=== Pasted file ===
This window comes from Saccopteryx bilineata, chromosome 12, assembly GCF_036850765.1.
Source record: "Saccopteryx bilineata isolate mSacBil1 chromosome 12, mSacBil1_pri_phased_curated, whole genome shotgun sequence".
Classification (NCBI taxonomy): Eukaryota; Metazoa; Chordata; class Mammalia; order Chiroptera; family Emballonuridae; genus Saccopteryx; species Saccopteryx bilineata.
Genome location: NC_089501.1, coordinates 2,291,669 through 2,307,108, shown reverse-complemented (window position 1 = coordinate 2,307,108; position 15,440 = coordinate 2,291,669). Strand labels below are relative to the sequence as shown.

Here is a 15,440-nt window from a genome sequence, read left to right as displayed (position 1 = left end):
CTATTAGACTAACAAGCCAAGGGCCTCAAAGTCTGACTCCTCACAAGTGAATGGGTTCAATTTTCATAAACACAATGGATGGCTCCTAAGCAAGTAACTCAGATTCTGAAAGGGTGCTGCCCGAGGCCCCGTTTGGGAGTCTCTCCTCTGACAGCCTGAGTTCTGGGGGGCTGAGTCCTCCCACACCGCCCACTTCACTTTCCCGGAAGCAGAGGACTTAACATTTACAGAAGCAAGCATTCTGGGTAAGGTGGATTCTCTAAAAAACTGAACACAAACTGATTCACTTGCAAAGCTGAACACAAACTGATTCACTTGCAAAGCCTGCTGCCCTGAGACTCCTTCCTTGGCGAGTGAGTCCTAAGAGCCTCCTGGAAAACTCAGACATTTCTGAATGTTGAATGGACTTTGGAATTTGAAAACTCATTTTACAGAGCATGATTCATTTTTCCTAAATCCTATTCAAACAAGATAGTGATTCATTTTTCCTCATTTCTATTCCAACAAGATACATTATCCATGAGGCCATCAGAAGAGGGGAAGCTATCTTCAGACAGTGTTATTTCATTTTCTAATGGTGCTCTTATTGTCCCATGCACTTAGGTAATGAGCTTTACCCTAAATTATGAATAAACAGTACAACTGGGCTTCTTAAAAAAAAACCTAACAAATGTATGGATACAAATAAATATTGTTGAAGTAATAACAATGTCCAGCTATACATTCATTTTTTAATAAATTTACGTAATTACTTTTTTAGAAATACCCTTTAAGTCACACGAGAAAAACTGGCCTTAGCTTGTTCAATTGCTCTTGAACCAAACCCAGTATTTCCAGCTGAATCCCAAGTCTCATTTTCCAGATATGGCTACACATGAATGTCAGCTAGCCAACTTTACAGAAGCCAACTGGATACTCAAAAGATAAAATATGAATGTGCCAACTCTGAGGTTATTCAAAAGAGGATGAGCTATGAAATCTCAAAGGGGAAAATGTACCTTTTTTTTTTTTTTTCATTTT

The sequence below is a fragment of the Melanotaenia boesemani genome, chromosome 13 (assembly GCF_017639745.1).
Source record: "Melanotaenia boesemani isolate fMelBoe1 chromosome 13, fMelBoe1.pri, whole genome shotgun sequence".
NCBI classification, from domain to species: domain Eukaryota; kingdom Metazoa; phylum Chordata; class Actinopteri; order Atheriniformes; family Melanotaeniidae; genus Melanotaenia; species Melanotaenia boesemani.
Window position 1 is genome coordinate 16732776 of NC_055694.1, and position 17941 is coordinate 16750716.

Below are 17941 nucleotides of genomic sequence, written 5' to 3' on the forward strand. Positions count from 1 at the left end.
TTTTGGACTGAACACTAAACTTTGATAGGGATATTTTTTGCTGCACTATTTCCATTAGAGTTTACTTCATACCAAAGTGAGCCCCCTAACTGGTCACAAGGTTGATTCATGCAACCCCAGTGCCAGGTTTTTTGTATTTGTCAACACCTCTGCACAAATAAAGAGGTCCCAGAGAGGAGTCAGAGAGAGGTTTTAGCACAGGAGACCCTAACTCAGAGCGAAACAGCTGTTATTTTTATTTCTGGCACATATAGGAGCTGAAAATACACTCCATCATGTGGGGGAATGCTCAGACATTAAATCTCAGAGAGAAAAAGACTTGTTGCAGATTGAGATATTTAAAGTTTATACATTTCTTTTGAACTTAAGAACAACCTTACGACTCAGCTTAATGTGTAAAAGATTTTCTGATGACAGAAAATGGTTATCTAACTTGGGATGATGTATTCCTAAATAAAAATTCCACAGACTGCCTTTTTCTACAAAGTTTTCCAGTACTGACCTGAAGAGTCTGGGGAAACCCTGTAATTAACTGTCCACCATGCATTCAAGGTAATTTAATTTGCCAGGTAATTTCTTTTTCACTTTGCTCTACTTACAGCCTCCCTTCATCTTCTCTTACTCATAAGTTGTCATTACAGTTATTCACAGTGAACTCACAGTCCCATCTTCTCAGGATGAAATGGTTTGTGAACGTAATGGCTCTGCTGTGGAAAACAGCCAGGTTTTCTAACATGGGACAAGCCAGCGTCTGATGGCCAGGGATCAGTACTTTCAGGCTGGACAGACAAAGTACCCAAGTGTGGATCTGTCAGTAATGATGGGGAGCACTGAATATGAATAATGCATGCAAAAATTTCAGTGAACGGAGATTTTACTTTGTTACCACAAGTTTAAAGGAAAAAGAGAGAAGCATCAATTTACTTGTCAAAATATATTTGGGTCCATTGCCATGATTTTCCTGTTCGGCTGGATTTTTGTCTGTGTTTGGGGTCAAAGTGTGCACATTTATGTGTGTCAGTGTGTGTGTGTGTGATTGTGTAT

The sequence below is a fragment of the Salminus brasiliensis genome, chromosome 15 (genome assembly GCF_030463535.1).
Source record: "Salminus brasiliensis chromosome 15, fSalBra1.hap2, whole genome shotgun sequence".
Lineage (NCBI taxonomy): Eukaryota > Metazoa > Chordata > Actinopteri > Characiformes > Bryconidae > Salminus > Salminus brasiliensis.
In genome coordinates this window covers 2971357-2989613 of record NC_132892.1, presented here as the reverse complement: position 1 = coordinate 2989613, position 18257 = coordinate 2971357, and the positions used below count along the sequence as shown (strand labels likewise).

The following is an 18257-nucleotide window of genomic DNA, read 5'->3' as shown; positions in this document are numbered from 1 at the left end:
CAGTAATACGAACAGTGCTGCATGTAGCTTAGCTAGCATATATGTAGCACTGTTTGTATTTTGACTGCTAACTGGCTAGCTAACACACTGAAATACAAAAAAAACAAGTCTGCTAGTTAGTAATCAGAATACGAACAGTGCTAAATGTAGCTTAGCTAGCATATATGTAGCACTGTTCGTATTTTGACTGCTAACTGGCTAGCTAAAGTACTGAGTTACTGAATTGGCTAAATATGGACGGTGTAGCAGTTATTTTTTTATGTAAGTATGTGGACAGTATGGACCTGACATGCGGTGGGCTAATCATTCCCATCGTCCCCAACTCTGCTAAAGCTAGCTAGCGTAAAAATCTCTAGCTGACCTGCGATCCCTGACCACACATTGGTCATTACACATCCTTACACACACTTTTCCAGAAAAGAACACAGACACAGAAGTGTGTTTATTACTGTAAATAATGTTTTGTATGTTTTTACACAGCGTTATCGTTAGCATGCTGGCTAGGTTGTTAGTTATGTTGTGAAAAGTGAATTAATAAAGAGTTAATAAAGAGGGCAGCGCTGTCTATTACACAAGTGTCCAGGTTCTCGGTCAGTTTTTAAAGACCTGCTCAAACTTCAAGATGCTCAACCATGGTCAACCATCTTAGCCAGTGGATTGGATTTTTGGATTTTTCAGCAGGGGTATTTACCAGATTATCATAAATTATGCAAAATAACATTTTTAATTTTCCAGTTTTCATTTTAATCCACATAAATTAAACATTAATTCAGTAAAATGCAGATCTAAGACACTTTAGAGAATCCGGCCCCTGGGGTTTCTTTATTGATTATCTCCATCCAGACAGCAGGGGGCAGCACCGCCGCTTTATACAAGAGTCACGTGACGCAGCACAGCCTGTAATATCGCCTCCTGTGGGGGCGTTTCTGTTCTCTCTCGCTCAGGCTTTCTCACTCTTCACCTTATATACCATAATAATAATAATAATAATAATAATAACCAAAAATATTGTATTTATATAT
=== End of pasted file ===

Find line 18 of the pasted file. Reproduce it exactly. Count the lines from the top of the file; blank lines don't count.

CAGTAATACGAACAGTGCTGCATGTAGCTTAGCTAGCATATATGTAGCACTGTTTGTATTTTGACTGCTAACTGGCTAGCTAACACACTGAAATACAAAAAAAACAAGTCTGCTAGTTAGTAATCAGAATACGAACAGTGCTAAATGTAGCTTAGCTAGCATATATGTAGCACTGTTCGTATTTTGACTGCTAACTGGCTAGCTAAAGTACTGAGTTACTGAATTGGCTAAATATGGACGGTGTAGCAGTTATTTTTTTATGTAAGTATGTGGACAGTATGGACCTGACATGCGGTGGGCTAATCATTCCCATCGTCCCCAACTCTGCTAAAGCTAGCTAGCGTAAAAATCTCTAGCTGACCTGCGATCCCTGACCACACATTGGTCATTACACATCCTTACACACACTTTTCCAGAAAAGAACACAGACACAGAAGTGTGTTTATTACTGTAAATAATGTTTTGTATGTTTTTACACAGCGTTATCGTTAGCATGCTGGCTAGGTTGTTAGTTATGTTGTGAAAAGTGAATTAATAAAGAGTTAATAAAGAGGGCAGCGCTGTCTATTACACAAGTGTCCAGGTTCTCGGTCAGTTTTTAAAGACCTGCTCAAACTTCAAGATGCTCAACCATGGTCAACCATCTTAGCCAGTGGATTGGATTTTTGGATTTTTCAGCAGGGGTATTTACCAGATTATCATAAATTATGCAAAATAACATTTTTAATTTTCCAGTTTTCATTTTAATCCACATAAATTAAACATTAATTCAGTAAAATGCAGATCTAAGACACTTTAGAGAATCCGGCCCCTGGGGTTTCTTTATTGATTATCTCCATCCAGACAGCAGGGGGCAGCACCGCCGCTTTATACAAGAGTCACGTGACGCAGCACAGCCTGTAATATCGCCTCCTGTGGGGGCGTTTCTGTTCTCTCTCGCTCAGGCTTTCTCACTCTTCACCTTATATACCATAATAATAATAATAATAATAATAATAACCAAAAATATTGTATTTATATAT